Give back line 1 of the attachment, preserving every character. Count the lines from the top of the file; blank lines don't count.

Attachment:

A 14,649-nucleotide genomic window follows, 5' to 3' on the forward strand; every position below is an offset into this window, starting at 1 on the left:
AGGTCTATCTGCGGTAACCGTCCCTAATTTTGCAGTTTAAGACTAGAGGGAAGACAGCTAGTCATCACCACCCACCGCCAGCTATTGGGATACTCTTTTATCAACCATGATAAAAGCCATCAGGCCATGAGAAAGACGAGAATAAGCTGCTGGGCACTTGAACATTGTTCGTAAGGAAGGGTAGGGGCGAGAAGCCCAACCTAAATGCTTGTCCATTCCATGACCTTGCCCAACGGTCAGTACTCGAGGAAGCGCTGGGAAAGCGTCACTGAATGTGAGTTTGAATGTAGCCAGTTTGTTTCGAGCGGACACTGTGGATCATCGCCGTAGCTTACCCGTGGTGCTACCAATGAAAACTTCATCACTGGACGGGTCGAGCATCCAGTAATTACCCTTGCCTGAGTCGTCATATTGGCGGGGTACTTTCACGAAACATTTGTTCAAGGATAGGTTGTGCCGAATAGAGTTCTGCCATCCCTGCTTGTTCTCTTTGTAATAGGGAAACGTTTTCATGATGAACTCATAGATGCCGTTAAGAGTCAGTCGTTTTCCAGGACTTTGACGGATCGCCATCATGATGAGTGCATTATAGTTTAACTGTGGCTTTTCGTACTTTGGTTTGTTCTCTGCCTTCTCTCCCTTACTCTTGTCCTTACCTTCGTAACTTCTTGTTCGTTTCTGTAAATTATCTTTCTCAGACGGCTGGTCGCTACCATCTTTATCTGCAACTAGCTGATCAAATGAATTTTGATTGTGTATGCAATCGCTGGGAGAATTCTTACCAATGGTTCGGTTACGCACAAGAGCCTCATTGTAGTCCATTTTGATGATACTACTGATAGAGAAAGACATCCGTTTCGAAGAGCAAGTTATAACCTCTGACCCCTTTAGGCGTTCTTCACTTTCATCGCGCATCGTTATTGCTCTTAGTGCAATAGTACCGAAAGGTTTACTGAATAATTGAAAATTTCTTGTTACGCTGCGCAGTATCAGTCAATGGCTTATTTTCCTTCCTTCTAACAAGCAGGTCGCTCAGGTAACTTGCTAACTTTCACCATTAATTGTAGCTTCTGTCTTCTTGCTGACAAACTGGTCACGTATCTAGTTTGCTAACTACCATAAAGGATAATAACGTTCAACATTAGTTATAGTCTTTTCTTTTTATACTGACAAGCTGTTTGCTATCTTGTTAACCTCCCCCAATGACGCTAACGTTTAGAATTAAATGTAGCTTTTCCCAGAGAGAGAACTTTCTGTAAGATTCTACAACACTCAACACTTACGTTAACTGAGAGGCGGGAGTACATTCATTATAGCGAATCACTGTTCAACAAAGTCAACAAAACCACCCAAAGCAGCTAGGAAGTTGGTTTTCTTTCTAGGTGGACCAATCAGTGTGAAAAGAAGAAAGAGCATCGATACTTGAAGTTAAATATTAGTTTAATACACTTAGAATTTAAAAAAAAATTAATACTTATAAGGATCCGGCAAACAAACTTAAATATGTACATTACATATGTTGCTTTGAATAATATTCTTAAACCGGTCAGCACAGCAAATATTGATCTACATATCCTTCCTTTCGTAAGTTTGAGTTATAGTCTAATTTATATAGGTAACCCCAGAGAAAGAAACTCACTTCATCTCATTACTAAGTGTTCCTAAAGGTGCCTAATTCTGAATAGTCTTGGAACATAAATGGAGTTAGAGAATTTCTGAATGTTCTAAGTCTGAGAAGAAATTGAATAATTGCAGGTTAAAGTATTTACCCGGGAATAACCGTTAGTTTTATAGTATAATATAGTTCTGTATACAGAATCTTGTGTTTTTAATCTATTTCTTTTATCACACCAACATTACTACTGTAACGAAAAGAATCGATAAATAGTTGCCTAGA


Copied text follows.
A 14,649-nucleotide genomic window follows, 5' to 3' on the forward strand; every position below is an offset into this window, starting at 1 on the left: